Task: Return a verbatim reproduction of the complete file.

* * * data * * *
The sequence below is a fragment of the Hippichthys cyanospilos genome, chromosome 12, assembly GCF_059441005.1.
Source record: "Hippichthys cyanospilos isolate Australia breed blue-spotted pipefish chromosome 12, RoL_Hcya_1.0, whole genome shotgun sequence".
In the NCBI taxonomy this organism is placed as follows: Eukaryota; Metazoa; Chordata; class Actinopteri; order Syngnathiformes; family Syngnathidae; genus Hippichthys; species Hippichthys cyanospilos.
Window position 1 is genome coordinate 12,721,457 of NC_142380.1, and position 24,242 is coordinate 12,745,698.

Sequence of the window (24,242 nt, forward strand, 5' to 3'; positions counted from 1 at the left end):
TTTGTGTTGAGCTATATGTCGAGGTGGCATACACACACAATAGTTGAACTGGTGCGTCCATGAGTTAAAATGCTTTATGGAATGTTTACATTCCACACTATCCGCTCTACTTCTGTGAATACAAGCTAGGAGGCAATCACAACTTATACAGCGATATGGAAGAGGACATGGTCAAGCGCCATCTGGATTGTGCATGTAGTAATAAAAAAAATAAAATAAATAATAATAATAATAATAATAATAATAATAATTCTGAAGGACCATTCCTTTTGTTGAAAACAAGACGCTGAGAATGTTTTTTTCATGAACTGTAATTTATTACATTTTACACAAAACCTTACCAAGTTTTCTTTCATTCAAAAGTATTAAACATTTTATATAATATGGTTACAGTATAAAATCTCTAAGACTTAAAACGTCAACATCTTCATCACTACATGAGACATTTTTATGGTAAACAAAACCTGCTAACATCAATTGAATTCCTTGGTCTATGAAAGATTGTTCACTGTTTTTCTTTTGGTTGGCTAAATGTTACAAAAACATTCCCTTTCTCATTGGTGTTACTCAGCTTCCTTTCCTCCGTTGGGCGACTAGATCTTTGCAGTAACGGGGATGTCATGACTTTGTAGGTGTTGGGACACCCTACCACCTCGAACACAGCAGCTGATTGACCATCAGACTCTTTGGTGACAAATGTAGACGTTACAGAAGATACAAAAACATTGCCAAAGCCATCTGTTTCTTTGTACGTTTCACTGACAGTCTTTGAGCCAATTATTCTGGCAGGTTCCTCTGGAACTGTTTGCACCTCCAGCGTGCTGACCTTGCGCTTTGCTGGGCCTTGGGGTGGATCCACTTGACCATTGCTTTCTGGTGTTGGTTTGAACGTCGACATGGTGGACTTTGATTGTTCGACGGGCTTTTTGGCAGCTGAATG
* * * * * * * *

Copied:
The sequence below is a fragment of the Hippichthys cyanospilos genome, chromosome 12, assembly GCF_059441005.1.
Source record: "Hippichthys cyanospilos isolate Australia breed blue-spotted pipefish chromosome 12, RoL_Hcya_1.0, whole genome shotgun sequence".
In the NCBI taxonomy this organism is placed as follows: Eukaryota; Metazoa; Chordata; class Actinopteri; order Syngnathiformes; family Syngnathidae; genus Hippichthys; species Hippichthys cyanospilos.
Window position 1 is genome coordinate 12,721,457 of NC_142380.1, and position 24,242 is coordinate 12,745,698.

Sequence of the window (24,242 nt, forward strand, 5' to 3'; positions counted from 1 at the left end):
TTTGTGTTGAGCTATATGTCGAGGTGGCATACACACACAATAGTTGAACTGGTGCGTCCATGAGTTAAAATGCTTTATGGAATGTTTACATTCCACACTATCCGCTCTACTTCTGTGAATACAAGCTAGGAGGCAATCACAACTTATACAGCGATATGGAAGAGGACATGGTCAAGCGCCATCTGGATTGTGCATGTAGTAATAAAAAAAATAAAATAAATAATAATAATAATAATAATAATAATAATAATTCTGAAGGACCATTCCTTTTGTTGAAAACAAGACGCTGAGAATGTTTTTTTCATGAACTGTAATTTATTACATTTTACACAAAACCTTACCAAGTTTTCTTTCATTCAAAAGTATTAAACATTTTATATAATATGGTTACAGTATAAAATCTCTAAGACTTAAAACGTCAACATCTTCATCACTACATGAGACATTTTTATGGTAAACAAAACCTGCTAACATCAATTGAATTCCTTGGTCTATGAAAGATTGTTCACTGTTTTTCTTTTGGTTGGCTAAATGTTACAAAAACATTCCCTTTCTCATTGGTGTTACTCAGCTTCCTTTCCTCCGTTGGGCGACTAGATCTTTGCAGTAACGGGGATGTCATGACTTTGTAGGTGTTGGGACACCCTACCACCTCGAACACAGCAGCTGATTGACCATCAGACTCTTTGGTGACAAATGTAGACGTTACAGAAGATACAAAAACATTGCCAAAGCCATCTGTTTCTTTGTACGTTTCACTGACAGTCTTTGAGCCAATTATTCTGGCAGGTTCCTCTGGAACTGTTTGCACCTCCAGCGTGCTGACCTTGCGCTTTGCTGGGCCTTGGGGTGGATCCACTTGACCATTGCTTTCTGGTGTTGGTTTGAACGTCGACATGGTGGACTTTGATTGTTCGACGGGCTTTTTGGCAGCTGAATG